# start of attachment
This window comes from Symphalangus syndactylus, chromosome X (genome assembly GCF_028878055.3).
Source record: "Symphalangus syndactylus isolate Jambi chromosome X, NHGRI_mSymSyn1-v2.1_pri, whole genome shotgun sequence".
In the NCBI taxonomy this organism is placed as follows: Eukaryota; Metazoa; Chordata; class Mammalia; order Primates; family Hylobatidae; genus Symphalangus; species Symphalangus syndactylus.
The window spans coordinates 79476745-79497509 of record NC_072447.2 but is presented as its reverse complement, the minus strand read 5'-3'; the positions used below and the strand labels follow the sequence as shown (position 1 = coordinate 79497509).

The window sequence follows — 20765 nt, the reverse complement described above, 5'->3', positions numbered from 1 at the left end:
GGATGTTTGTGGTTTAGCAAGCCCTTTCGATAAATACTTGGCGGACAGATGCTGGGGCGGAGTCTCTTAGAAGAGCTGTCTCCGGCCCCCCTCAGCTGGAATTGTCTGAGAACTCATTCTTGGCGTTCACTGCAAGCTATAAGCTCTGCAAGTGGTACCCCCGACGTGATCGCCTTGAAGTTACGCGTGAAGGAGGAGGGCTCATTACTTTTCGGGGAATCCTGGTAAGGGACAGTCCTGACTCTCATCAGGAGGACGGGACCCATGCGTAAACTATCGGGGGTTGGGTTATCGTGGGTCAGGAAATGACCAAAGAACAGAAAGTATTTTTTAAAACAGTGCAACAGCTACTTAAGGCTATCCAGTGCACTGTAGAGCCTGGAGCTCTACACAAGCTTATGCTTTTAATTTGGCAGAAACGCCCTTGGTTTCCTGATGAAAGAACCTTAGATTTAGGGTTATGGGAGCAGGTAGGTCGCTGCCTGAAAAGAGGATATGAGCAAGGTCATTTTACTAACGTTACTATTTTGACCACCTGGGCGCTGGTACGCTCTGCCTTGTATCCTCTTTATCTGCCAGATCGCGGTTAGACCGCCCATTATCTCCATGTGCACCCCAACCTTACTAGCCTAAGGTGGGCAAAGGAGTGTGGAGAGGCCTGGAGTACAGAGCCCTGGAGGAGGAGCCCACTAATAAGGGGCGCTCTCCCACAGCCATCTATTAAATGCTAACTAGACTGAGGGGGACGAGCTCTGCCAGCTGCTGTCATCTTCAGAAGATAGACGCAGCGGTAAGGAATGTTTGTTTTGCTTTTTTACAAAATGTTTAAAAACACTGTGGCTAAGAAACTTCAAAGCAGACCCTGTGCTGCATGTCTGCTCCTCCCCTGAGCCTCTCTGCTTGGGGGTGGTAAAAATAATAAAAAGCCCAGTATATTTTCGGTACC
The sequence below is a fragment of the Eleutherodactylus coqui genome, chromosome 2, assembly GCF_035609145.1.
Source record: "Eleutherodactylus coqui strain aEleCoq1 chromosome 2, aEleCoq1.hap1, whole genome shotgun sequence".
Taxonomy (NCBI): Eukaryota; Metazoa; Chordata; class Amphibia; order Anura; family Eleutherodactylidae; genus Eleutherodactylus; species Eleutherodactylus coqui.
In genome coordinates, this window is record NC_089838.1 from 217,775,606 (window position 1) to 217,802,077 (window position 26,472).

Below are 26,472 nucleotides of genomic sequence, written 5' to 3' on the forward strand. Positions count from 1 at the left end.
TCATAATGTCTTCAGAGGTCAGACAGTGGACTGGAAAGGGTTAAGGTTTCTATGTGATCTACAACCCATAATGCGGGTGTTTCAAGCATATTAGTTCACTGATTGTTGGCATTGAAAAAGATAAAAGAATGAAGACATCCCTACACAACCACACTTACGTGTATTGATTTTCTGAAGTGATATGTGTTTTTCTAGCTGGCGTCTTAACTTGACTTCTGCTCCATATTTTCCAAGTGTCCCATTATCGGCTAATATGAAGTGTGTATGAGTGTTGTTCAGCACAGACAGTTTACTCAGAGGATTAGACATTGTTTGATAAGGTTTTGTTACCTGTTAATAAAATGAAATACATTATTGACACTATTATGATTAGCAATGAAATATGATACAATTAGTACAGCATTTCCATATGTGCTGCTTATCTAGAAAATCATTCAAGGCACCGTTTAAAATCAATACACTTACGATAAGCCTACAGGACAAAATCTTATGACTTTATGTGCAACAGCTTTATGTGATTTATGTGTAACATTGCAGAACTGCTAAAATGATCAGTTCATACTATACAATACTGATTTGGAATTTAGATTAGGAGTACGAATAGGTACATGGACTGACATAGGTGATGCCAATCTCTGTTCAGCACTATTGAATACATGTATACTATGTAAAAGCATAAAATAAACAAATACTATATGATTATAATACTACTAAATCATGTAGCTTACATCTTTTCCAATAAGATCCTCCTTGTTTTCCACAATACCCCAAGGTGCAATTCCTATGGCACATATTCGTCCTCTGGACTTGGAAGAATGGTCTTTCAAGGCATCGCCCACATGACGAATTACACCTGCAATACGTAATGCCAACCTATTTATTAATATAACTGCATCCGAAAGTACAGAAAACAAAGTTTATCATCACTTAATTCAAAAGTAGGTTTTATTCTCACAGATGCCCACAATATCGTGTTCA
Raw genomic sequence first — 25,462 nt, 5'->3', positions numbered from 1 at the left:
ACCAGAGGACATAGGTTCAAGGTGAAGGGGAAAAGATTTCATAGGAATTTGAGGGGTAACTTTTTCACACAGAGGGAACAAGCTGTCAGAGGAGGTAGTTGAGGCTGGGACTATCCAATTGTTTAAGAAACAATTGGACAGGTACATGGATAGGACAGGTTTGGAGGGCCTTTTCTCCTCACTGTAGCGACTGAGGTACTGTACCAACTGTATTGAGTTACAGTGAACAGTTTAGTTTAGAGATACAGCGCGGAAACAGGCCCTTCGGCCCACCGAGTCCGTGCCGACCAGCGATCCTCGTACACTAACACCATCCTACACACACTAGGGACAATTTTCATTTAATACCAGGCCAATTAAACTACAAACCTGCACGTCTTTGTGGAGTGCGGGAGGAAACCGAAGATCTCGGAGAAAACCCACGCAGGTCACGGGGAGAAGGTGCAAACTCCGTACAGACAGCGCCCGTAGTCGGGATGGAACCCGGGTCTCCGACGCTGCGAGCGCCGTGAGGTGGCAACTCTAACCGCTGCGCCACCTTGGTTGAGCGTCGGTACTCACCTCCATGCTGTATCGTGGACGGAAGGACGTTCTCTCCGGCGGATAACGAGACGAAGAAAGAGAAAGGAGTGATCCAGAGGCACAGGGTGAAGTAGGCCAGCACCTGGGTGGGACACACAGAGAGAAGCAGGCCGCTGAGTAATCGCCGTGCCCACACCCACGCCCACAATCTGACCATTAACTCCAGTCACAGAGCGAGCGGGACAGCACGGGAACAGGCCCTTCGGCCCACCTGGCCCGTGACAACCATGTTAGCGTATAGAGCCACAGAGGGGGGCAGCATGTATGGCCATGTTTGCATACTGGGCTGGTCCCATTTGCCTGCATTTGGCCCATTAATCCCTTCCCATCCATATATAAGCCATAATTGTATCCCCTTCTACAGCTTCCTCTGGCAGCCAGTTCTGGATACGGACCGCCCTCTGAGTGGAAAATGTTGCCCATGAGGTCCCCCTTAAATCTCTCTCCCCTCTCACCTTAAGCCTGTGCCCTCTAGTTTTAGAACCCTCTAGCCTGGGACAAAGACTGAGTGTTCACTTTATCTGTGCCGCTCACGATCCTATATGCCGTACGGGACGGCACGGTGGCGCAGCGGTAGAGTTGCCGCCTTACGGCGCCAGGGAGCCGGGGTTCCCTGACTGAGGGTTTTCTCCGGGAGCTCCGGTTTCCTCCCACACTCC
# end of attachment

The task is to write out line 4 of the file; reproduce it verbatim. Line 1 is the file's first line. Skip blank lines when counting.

The window spans coordinates 79476745-79497509 of record NC_072447.2 but is presented as its reverse complement, the minus strand read 5'-3'; the positions used below and the strand labels follow the sequence as shown (position 1 = coordinate 79497509).